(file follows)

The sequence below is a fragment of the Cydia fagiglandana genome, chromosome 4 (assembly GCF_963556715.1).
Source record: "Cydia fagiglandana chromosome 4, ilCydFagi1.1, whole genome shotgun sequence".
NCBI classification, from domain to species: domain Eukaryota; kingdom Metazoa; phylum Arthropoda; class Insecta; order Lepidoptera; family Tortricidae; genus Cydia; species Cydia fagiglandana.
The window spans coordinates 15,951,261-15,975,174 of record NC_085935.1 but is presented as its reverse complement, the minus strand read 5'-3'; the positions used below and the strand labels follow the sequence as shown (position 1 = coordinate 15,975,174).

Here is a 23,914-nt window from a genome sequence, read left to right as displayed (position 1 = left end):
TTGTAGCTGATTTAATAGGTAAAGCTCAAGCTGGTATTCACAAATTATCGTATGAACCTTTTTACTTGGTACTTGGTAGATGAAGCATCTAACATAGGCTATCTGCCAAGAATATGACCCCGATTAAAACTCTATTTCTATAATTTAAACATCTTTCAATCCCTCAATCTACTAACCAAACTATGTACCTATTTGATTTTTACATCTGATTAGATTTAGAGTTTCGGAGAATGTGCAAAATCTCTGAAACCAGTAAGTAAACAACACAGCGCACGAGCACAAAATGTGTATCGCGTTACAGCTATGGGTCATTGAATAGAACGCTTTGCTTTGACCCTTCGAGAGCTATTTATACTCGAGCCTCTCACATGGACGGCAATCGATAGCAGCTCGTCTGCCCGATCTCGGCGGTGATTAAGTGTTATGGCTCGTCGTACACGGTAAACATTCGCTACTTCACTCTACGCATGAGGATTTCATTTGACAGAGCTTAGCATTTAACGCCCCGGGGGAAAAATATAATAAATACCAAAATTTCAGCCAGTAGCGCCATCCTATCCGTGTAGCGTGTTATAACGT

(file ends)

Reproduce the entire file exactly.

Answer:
The sequence below is a fragment of the Cydia fagiglandana genome, chromosome 4 (assembly GCF_963556715.1).
Source record: "Cydia fagiglandana chromosome 4, ilCydFagi1.1, whole genome shotgun sequence".
NCBI classification, from domain to species: domain Eukaryota; kingdom Metazoa; phylum Arthropoda; class Insecta; order Lepidoptera; family Tortricidae; genus Cydia; species Cydia fagiglandana.
The window spans coordinates 15,951,261-15,975,174 of record NC_085935.1 but is presented as its reverse complement, the minus strand read 5'-3'; the positions used below and the strand labels follow the sequence as shown (position 1 = coordinate 15,975,174).

Here is a 23,914-nt window from a genome sequence, read left to right as displayed (position 1 = left end):
TTGTAGCTGATTTAATAGGTAAAGCTCAAGCTGGTATTCACAAATTATCGTATGAACCTTTTTACTTGGTACTTGGTAGATGAAGCATCTAACATAGGCTATCTGCCAAGAATATGACCCCGATTAAAACTCTATTTCTATAATTTAAACATCTTTCAATCCCTCAATCTACTAACCAAACTATGTACCTATTTGATTTTTACATCTGATTAGATTTAGAGTTTCGGAGAATGTGCAAAATCTCTGAAACCAGTAAGTAAACAACACAGCGCACGAGCACAAAATGTGTATCGCGTTACAGCTATGGGTCATTGAATAGAACGCTTTGCTTTGACCCTTCGAGAGCTATTTATACTCGAGCCTCTCACATGGACGGCAATCGATAGCAGCTCGTCTGCCCGATCTCGGCGGTGATTAAGTGTTATGGCTCGTCGTACACGGTAAACATTCGCTACTTCACTCTACGCATGAGGATTTCATTTGACAGAGCTTAGCATTTAACGCCCCGGGGGAAAAATATAATAAATACCAAAATTTCAGCCAGTAGCGCCATCCTATCCGTGTAGCGTGTTATAACGT